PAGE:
JHU: A man who can't see numbers provides new insight into awareness

June 22, 2020

By studying an individual with an extremely rare brain anomaly that prevents him from seeing certain numbers, Johns Hopkins University researchers provided new evidence that a robust brain response to something like a face or a word does not mean a person is aware of it.

The work, set to be published today by Proceedings of the National Academy of Sciences, shows humans can have extensive brain processing without any awareness.

Researchers studied a man they refer to as RFS, who was diagnosed with a rare degenerative brain disease that led to extensive atrophy in the cortex and basal ganglia. In addition to more typical symptoms of memory trouble and muscle spasms, he could no longer see the digits 2 through 9 normally. When shown a digit, he only saw a scramble of lines that he described as 'spaghetti' and he had no idea which digit he was looking at. His vision was otherwise normal--for example, he could identify letters and other symbols.

The puzzle for the research team was that for such a selective deficit to be possible, RFS's brain had to be identifying the digits in order for the severe problems to occur just for digits and nothing else.

"When he looks at a digit, his brain has to 'see' that it is a digit before he can not see it -- it's a real paradox," said senior author, cognitive scientist Michael McCloskey. "In this paper what we did was to try to investigate what processing went on outside his awareness."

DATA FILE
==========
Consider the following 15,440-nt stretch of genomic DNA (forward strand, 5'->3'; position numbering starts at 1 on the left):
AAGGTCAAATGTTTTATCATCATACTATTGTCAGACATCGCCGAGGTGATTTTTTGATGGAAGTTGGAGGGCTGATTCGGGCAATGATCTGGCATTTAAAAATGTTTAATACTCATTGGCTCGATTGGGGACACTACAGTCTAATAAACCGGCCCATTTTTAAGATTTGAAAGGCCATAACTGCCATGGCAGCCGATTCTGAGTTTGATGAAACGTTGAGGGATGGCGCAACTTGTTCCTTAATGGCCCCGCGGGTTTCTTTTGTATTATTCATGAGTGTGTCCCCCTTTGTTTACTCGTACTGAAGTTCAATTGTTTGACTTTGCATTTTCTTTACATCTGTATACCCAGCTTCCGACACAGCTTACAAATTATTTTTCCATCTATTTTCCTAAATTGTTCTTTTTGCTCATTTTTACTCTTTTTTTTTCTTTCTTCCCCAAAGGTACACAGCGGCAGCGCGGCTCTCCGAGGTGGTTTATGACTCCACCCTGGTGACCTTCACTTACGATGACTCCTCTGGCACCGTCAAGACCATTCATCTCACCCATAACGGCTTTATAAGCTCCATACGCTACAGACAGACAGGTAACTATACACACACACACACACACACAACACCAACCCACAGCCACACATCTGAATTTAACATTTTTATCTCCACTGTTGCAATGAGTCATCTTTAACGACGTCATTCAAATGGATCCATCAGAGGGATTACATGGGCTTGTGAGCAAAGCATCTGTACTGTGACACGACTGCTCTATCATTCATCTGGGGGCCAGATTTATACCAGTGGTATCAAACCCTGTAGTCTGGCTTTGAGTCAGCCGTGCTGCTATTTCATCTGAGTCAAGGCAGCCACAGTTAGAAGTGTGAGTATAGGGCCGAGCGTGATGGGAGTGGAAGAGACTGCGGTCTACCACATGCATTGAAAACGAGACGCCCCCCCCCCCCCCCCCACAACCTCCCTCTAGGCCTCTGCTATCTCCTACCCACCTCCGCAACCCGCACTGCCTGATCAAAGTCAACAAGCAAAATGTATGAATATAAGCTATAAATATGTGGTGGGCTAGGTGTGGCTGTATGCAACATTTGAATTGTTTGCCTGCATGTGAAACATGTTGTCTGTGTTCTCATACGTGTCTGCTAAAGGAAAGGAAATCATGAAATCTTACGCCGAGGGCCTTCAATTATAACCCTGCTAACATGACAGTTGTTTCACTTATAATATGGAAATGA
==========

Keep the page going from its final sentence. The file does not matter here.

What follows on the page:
The researchers found that RFS also couldn't see anything placed near or atop a digit. When he was shown a large 3 with a picture of a violin drawn onto it, he couldn't see the violin. If the picture was far enough away from the number, he could see it normally.

To probe the brain activity happening when RFS was presented with critical stimuli, the team, led by co-first authors Teresa Schubert, a former Johns Hopkins graduate student who is now at Harvard University, and David Rothlein, a former Johns Hopkins graduate student who is now at the VA Boston Healthcare System, performed experiments using electroencephalography (EEG).

Brain waves were recorded while RFS looked at a number with a face embedded on it. The recordings showed that his brain detected the presence of a face, even though he was completely unaware of it. In fact his brain response was the same as when he was shown a face that he could see clearly.

"These results show that RFS's brain is performing complex processing in the absence of awareness," Rothlein said. "His brain detected the faces in the digits without his having any awareness of them."

A second EEG experiment involving words embedded on numbers showed that RFS's brain was recognizing the words even though he was completely unaware of them.

"He was completely unaware that a word was there, yet his brain was not only detecting the presence of a word, but identifying which particular word it was, such as 'tuba'," Schubert said.

It's commonly assumed that visual awareness goes hand-in-hand with this level of neural activity, but the team's results suggest the additional neural processing is required for awareness--and it is this additional processing that is impaired in RFS. The complex processing required to detect and identify faces, words, and other visual stimuli is not sufficient for awareness if the additional processing does not follow.